Understanding Pedal Ratios, Bore Sizes, And Line Pressures
Brakes are rather simple when you think about it; you stop if you have them and crash if you don't. Somewhere between these two extremes lay the majority of our own brakes, and for the most part, they usually function pretty darn well.
But for those of you who swap brake parts to build custom creations or are saddled with a project that wasn't done right, this story will give you the basics on the three least-understood aspects of a hydraulic braking system that have the greatest impact on how well it works: pedal ratio, master cylinder bore size, and hydraulic line pressure.
One of the biggest braking problems occurs when a stock vehicle, after it's had 1,000 pounds of accessories added and bigger tires slapped on, just won't stop like it used to.
If you've ever noticed the drum and rotor differences between a 1/2-ton and 3/4-ton truck, you know that size does make a difference. The heavier-rated truck is capable of carrying a heavier load, and the larger brakes are properly designed to safely stop that theoretical maximum weight.
Does that mean your overweight Suzuki needs 1-ton-rated brakes for the ultimate in stoppage? No, because the extra weight of the components themselves would negate the advantages. While the ideal situation is to figure out what you need in stopping power, most people are unaware of how to do it. The standard answer is to replace drum brakes with discs, but disc brakes do not necessarily stop better than drums, due to the larger frictional area of drum brakes and their self-energizing feature. However, disc systems definitely work better in the 'wheeling world, because they offer consistent operation in high-heat and wet situations and are much easier to maintain and adjust.
Whether you go with discs or drums, safe, effective braking is the ultimate goal. Achieving that requires either the hit-or-miss approach of parts swapping or a real understanding of the relationship between your foot pressing on the pedal and the tires grabbing the ground.
Probably the three most misunderstood factors that affect braking performance are pedal ratio, master cylinder pressure, and master cylinder volume. If these three items are correct, other issues, such as the type of lining material and brake-biasing procedures, can easily be handled. For example, if the custom brake system on a truck doesn't stop it sufficiently many owners will just throw on better brake pads, when in reality the pedal ratio or the pressure or volume to the calipers may be wrong.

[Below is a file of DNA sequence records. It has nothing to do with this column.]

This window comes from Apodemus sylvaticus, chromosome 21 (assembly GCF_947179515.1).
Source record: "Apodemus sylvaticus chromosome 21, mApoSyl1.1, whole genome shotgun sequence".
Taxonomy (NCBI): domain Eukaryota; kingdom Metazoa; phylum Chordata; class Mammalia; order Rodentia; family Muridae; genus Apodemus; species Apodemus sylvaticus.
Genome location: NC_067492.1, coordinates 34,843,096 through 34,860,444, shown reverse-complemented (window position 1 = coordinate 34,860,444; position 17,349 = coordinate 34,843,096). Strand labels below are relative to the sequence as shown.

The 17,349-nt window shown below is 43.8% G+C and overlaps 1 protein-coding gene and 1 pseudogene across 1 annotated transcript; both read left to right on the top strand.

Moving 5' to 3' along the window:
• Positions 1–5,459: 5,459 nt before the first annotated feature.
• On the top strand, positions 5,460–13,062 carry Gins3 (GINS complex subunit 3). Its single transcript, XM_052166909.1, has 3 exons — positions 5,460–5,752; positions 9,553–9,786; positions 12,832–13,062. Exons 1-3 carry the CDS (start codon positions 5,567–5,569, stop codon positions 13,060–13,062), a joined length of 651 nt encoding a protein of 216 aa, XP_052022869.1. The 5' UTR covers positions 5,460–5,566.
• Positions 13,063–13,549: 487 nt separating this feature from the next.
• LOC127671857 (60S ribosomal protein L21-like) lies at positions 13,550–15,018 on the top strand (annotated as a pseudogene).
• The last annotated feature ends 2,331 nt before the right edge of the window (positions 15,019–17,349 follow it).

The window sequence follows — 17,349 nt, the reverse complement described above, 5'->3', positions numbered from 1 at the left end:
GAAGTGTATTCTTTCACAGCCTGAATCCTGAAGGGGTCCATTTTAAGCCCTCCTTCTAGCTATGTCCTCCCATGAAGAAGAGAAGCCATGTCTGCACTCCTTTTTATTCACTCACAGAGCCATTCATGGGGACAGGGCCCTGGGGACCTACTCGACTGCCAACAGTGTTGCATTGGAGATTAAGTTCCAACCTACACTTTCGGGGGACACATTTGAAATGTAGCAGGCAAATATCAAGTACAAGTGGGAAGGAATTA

In addition to explaining these braking mysteries, we have also included a few tricks and tips, along with some associated formulas for figuring out how to stop your rig in the real world, that we've learned through our own hit-or-miss upgrades.
But remember, the braking system on your vehicle is one of the most important aspects regarding the safety of yourself and others. If you can't modify the braking system correctly, don't do it at all. It's far better to leave this type of work to the experts than to end up in a ditch, or worse.
Most vehicles have a brake pedal that hangs under the dash on a pivot, with a rod attached beneath the pivot that goes into the master cylinder. The distances between the foot pad, the pivot, and the pushrod are designed to provide leverage. This allows a small amount of foot force (referred to as pedal pressure) to translate into the high amount of hydraulic line pressure needed to stop the truck. On most production vehicles the pedal ratio is preset and nonadjustable; generally it's about 5:1 for manual brakes and 3:1 for power brakes, since they require less effort to activate. But on custom installations these ratios can be completely out of whack, leading to a hard pedal if the ratio is low, or excessively long travel if the ratio is high.
Also important is the stroke of the master cylinder. Most master cylinders have 1 to 2 inches of stroke; the pivot point and the pedal ratio must be adjusted to match the stroke of the master cylinder, otherwise full pressure or complete retraction may not be accomplished. For example, if the pedal is in the full up position against the pedal stop but the master cylinder piston isn't fully retracted, the brakes may still be applied and they may drag. Likewise, if the brake pedal hits the floor or another stop before the master cylinder is fully depressed, full braking pressure may not be available.
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